Home Hospitality A Look Back at AHLA’s Advocacy Achievements

A Look Back at AHLA’s Advocacy Achievements

At the American Hotel & Lodging Association, advocacy on behalf of our 30,000-plus members is at the heart of everything we do. Thanks to the support of members like you and the hard work of our incredible team, AHLA racked up a host of impressive advocacy victories in 2023. Here are the highlights:

Advocacy Wins Across All Branches of the Federal Government
  • After months of AHLA lobbying, the General Services Administration in August announced its fiscal year 2024 per diem rates that will govern reimbursement for federal employees’ official lodging and meals expenses. The guidelines included a $9 increase to the lodging rate within the continental United States, which will generate an estimated $300 million for hoteliers.
  • The H-2B Workforce Coalition, which AHLA co-chairs, worked hard to convince the Biden Administration to make available an additional 64,716 H-2B temporary nonagricultural worker visas in fiscal year 2024. This will nearly double the yearly allocation of H-2B visas.
  • In June, at AHLA’s request, the Small Business Administration issued new Paycheck Protection eligibility guidelines clarifying that hotel owners who utilized third-party management companies and participated in PPP are eligible for PPP loan forgiveness for payroll expenses they paid via a management company.
  • AHLA helped secure U.S. Senate introduction of the bipartisan Hotel Fees Transparency Act in July. The bill would create a single standard for mandatory fee display across the lodging ecosystem—from hotels to online travel agencies, metasearch sites, and short-term rental platforms.
  • In May, more than 200 hoteliers from more than 30 states participated in AHLA’s Hotels on the Hill fly-in on Capitol Hill in Washington. The event included more than 100 meetings with House and Senate offices about how labor shortages are impacting hotels and what Congress can do to help grow the hotel workforce.
  • Hoteliers scored a big victory this year when the Supreme Court began hearing arguments in the Acheson Hotels, LLC, v. Laufer case in October. The case involves a serial litigant who has sued hundreds of hotels under the Americans with Disabilities Act (ADA) without having any intention of staying in those hotels. AHLA is hopeful the court will rule in favor of Acheson Hotels, thereby limiting future litigation to only those cases with true merit. This will provide peace of mind to hoteliers, who now live in constant fear of drive-by and click-by lawsuits from serial “tester” litigants seeking to make a quick buck off hardworking small-business owners.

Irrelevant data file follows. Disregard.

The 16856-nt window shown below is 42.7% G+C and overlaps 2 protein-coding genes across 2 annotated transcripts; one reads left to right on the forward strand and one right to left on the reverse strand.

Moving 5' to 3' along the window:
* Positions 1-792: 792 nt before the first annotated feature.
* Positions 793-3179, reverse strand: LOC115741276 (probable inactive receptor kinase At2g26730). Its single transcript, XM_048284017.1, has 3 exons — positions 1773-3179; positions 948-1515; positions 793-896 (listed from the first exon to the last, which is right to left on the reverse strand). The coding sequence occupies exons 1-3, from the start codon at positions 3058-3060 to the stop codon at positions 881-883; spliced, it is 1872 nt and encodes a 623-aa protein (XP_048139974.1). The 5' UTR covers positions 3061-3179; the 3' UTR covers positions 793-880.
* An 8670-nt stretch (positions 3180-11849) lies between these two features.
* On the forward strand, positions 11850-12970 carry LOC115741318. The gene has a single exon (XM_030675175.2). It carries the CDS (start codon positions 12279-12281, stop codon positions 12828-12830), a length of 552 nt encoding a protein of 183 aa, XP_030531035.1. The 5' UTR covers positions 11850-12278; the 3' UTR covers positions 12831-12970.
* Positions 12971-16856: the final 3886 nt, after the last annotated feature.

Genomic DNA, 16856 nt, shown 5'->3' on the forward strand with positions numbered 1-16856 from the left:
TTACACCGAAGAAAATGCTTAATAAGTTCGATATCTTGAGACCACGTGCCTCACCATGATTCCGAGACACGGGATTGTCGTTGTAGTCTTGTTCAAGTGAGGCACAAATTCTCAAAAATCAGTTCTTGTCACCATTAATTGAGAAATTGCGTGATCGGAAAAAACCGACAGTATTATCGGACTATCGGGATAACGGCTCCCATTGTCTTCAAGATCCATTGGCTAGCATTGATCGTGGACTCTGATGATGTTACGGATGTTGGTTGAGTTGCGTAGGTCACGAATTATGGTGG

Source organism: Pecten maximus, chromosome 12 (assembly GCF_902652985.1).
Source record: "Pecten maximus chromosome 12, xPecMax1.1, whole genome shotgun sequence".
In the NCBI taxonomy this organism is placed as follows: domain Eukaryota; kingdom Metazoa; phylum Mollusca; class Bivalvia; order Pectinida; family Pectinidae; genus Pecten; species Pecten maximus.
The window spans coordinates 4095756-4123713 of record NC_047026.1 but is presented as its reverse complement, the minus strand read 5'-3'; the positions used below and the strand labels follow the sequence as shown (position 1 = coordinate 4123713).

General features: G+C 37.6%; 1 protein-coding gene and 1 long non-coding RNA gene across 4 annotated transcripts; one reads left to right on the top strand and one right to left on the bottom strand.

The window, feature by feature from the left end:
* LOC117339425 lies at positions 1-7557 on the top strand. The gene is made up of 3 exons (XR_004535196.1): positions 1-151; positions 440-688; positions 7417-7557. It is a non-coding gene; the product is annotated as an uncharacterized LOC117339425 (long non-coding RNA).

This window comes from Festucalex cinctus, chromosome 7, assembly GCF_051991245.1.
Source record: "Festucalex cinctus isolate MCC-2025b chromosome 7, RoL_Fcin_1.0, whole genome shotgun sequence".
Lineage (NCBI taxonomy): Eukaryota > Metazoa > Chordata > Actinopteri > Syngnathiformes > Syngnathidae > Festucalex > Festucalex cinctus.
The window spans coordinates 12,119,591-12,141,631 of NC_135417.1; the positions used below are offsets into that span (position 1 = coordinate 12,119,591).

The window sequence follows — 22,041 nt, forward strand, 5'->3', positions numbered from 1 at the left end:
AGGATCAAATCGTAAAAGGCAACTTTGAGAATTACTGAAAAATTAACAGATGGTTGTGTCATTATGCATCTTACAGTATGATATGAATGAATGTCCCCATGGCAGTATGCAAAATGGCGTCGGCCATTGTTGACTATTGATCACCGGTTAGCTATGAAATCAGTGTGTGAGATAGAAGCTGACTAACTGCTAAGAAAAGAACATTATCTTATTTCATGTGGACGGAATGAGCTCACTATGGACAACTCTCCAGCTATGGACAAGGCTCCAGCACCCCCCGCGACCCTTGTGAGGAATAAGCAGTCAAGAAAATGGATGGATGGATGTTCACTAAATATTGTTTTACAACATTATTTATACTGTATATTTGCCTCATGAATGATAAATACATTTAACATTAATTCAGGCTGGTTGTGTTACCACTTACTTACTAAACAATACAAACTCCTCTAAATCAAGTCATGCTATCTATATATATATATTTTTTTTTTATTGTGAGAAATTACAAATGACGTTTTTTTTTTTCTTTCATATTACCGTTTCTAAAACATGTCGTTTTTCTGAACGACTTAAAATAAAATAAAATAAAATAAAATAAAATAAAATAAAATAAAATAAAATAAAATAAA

State and Local Advocacy Victories Around the Country
  • In Anaheim, the California Hotel & Lodging Association (CHLA) and AHLA worked to successfully defeat a ballot measure that would have mandated a $25/hour hotel and event center worker minimum wage and double pay for the entire day if hotel room attendants cleaned rooms totaling above certain square-footage thresholds.
  • Also in California, AHLA worked with CHLA to develop language in two bills (AB-537 and SB-478) requiring uniform price-and-fee displays for hotels and short-term rental properties. The bills level the playing field among hotels and short-term-rentals like Airbnb by setting one universal standard for price-and-fee display.
  • AHLA and several partner state associations around the country teamed up to stop or defeat legislation in 12 states that would have prevented local governments from regulating short-term rental properties by the same standards as hotels. AHLA will continue to fight for legal and regulatory landscapes that treat all lodging establishments equally.
  • In Montana, AHLA worked with the Montana Lodging and Hospitality Association to secure passage of a bill that offers grant funding to hotels that house domestic violence and human trafficking survivors.
  • AHLA worked with HospitalityTN to secure passage of the Protecting Tennessee Businesses and Workers Act, a law that will prevent local governments from targeting small-business hotel owners and employees with costly new red tape. Tennessee Gov. Bill Lee signed the law in May.
  • In New York City, tens of thousands of illegal short-term rentals were removed from the market thanks to an AHLA and Hotel Association of New York City-backed law that requires short-term rental businesses to register with the city government and limits short-term rental businesses to owner-occupied homes.
  • And in Illinois, AHLA was pleased to see passage of a law that boosts protection for hotels that remove or refuse to serve verbally abusive or disruptive customers. The Illinois Hotel & Lodging Association led advocacy efforts in support of the “Be Kind” legislation, which was modeled on a similar law that passed in Rhode Island in 2022.

Thank you for your steadfast support in helping AHLA achieve these noteworthy accomplishments. In 2024, we look forward to continuing to work with partners, engage members, and invest in advocacy at every level of government to protect hoteliers and keep our industry moving forward.

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